The federal war on drugs is coming under attack from multiple angles, most recently with the introduction of a bill in Congress by conservative Rep. Ron Paul and liberal Rep. Barney Frank that would end the national prohibition on marijuana and allow states to set their own policies.
The “Ending Federal Marijuana Prohibition Act of 2011,” or HR 2306, would not “legalize” marijuana. If passed, the legislation would simply remove the plant from the federal list of “controlled substances.” States would then be free to regulate, tax, or prohibit it without U.S. government interference.
One of the important issues the bill would remedy is an ongoing conflict between federal authorities and numerous states that have nullified U.S. statutes by decriminalizing the possession of marijuana or legalizing it for medicinal purposes.
The legal medical-marijuana industry has flourished in over a dozen states in recent years in spite of the federal prohibition. But despite promising not to squander taxpayer money pursuing the issue, the Obama administration has actually increased federal bullying of state officials and the industry as a whole.
The new legislation, said to be the first of its kind introduced in Congress, also touches on several important questions beyond whether or not marijuana should be criminalized. And it puts conservatives in Congress who support federal drug prohibition while claiming to support the Constitution in an awkward position.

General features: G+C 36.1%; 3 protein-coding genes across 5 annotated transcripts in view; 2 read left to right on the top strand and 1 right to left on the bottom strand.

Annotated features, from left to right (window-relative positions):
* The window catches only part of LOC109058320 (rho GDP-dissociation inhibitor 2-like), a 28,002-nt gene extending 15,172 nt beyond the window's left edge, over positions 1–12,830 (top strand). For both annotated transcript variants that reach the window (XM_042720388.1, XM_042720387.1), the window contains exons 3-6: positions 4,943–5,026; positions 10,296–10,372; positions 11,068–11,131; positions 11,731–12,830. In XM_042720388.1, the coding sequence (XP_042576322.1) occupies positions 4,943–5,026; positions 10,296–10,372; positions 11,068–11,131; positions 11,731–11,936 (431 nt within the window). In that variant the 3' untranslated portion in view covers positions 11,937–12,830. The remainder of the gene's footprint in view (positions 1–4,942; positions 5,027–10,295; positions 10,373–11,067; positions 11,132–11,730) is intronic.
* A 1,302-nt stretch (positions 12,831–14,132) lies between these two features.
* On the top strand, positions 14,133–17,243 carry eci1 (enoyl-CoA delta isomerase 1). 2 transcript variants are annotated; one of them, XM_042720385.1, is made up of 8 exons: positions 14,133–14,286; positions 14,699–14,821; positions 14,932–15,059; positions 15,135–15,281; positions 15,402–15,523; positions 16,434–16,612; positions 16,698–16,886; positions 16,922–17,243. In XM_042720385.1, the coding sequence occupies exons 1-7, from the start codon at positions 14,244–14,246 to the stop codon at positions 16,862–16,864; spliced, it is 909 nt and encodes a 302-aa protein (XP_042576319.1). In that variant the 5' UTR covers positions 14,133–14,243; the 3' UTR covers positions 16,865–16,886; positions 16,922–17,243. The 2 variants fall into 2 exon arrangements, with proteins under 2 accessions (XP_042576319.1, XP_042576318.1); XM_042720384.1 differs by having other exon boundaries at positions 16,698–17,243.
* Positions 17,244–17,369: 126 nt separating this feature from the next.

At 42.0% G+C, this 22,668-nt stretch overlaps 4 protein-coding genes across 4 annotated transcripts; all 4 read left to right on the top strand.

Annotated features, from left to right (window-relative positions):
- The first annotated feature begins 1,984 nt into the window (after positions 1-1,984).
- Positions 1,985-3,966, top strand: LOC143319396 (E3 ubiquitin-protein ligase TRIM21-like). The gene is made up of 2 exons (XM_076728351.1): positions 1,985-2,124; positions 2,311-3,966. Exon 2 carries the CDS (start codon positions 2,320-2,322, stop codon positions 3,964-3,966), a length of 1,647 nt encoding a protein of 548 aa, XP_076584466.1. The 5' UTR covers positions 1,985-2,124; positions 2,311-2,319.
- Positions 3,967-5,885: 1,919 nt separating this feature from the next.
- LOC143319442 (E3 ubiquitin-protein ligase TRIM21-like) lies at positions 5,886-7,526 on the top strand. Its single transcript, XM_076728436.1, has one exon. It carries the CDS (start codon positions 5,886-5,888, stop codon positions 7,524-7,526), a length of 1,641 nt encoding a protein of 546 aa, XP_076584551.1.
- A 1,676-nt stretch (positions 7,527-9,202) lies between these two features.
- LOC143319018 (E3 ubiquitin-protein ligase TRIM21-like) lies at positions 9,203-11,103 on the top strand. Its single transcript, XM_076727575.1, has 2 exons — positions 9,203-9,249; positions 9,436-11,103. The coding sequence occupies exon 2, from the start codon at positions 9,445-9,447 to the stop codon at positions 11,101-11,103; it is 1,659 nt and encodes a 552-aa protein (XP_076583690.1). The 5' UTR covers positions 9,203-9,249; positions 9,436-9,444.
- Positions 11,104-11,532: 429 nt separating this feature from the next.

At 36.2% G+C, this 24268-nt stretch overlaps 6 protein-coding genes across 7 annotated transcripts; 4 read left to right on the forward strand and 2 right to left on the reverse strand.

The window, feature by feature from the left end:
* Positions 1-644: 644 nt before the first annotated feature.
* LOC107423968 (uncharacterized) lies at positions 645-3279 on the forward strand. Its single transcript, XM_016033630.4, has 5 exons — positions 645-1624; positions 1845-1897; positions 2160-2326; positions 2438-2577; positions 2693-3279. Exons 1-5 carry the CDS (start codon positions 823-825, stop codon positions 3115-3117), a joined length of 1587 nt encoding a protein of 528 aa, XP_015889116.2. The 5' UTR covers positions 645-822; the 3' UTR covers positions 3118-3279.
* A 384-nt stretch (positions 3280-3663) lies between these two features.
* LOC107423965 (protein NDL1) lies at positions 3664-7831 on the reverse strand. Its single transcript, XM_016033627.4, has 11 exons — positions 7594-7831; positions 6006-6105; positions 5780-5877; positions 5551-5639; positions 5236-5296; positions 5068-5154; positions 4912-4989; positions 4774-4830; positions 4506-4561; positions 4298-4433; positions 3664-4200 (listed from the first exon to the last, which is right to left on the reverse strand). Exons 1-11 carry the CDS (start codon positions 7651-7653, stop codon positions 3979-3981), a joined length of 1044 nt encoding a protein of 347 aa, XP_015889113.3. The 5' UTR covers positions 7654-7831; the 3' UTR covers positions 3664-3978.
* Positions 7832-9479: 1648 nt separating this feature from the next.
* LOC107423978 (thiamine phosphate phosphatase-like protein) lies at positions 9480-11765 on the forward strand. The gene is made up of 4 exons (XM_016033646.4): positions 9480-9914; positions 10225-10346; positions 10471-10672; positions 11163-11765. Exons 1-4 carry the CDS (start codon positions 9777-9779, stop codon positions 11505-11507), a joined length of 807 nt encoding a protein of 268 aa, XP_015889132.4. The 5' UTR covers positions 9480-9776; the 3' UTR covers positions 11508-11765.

As opponents of the federal drug war point out, the U.S. government does not have any authority under the Constitution to ban substances, harmful or otherwise. That’s why alcohol prohibition required a constitutional amendment. So, under the Tenth Amendment, regulation of drugs necessarily falls under the purview of the states or the people.
But beyond the obvious constitutional problems with the federal war, supporters of the new legislation also argue that the policies have been an expensive failure with atrocious consequences.
“The war against marijuana causes so much hardship and accomplishes nothing,” Rep. Paul said during an interview about the proposal, noting that marijuana is helpful to many cancer patients. “We knew prohibition of alcohol was very bad, so this is just getting back to a sensible position on how we handle difficult problems.”
The 2012 GOP presidential candidate also said a trillion dollars had already been spent to fight the war on drugs. “And it’s a catastrophe, just as prohibition of alcohol was a catastrophe,” he explained. “Kids today have an easier time finding marijuana than they can alcohol.”
Liberal Rep. Barney Frank of Massachusetts, who introduced the bill with Paul, also blasted federal policies on the substance. "Criminally prosecuting adults for making the choice to smoke marijuana is a waste of law enforcement resources and an intrusion on personal freedom," he told reporters.
"I do not advocate urging people to smoke marijuana. Neither do I urge them to drink alcoholic beverages or smoke tobacco,” Frank added. “But in none of these cases do I think prohibition enforced by criminal sanctions is good public policy.”